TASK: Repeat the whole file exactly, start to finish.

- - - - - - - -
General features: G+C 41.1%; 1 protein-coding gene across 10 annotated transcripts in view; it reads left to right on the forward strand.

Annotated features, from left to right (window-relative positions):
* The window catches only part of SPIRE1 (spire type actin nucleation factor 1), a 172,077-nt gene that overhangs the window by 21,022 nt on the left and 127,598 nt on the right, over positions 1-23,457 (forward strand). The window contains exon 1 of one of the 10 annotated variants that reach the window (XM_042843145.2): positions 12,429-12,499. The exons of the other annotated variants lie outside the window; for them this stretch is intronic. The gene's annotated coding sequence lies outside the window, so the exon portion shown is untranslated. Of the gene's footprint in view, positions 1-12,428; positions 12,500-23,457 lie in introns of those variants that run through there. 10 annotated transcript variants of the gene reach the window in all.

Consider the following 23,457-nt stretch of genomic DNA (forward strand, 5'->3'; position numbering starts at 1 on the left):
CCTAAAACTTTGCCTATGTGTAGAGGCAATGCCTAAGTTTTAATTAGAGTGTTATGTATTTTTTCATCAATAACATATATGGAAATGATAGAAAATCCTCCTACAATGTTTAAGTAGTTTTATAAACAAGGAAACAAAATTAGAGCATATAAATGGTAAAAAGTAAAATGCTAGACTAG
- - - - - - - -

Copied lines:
General features: G+C 41.1%; 1 protein-coding gene across 10 annotated transcripts in view; it reads left to right on the forward strand.

Annotated features, from left to right (window-relative positions):
* The window catches only part of SPIRE1 (spire type actin nucleation factor 1), a 172,077-nt gene that overhangs the window by 21,022 nt on the left and 127,598 nt on the right, over positions 1-23,457 (forward strand). The window contains exon 1 of one of the 10 annotated variants that reach the window (XM_042843145.2): positions 12,429-12,499. The exons of the other annotated variants lie outside the window; for them this stretch is intronic. The gene's annotated coding sequence lies outside the window, so the exon portion shown is untranslated. Of the gene's footprint in view, positions 1-12,428; positions 12,500-23,457 lie in introns of those variants that run through there. 10 annotated transcript variants of the gene reach the window in all.

Consider the following 23,457-nt stretch of genomic DNA (forward strand, 5'->3'; position numbering starts at 1 on the left):
CCTAAAACTTTGCCTATGTGTAGAGGCAATGCCTAAGTTTTAATTAGAGTGTTATGTATTTTTTCATCAATAACATATATGGAAATGATAGAAAATCCTCCTACAATGTTTAAGTAGTTTTATAAACAAGGAAACAAAATTAGAGCATATAAATGGTAAAAAGTAAAATGCTAGACTAG